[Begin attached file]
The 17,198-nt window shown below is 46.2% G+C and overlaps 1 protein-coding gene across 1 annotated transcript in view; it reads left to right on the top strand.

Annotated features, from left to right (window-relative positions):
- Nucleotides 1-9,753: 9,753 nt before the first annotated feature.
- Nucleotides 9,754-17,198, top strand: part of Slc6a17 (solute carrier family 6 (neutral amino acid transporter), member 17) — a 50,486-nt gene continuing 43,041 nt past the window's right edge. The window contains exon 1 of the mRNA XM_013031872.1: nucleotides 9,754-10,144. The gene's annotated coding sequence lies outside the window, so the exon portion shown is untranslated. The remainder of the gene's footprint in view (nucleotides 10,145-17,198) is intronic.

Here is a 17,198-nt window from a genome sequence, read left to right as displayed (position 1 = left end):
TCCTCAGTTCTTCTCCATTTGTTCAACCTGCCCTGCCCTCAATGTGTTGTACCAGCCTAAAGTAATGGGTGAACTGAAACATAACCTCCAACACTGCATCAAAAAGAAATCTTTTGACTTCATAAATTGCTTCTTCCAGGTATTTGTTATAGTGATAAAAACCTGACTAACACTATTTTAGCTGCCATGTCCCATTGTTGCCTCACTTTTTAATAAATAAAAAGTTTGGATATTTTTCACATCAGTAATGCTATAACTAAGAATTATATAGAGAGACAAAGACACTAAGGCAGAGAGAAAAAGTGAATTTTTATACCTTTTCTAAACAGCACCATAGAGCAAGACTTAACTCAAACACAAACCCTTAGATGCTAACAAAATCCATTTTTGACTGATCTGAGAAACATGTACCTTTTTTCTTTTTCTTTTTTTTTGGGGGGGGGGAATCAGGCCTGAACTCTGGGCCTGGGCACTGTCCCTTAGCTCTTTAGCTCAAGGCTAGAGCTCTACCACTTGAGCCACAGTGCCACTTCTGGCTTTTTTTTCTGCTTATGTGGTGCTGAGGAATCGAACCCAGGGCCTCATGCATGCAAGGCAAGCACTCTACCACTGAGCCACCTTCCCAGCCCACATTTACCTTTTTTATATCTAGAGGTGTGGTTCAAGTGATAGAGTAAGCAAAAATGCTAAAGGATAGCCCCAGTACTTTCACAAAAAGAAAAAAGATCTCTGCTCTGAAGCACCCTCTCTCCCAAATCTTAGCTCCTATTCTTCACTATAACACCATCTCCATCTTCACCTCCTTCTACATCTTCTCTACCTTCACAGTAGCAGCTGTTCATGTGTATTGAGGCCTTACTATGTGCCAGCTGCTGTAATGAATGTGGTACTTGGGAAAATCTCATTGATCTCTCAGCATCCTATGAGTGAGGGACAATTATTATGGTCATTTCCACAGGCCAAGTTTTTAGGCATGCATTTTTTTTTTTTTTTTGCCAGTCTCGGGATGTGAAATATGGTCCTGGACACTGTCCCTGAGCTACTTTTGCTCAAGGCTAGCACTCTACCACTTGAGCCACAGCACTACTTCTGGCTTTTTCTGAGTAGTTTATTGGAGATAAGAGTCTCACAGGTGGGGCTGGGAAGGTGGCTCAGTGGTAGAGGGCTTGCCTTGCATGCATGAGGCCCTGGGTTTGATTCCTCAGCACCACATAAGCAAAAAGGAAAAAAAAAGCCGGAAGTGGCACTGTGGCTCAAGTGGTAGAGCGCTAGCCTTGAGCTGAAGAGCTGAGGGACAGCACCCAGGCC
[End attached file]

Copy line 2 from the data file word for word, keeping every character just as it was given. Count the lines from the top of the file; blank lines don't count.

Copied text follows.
Annotated features, from left to right (window-relative positions):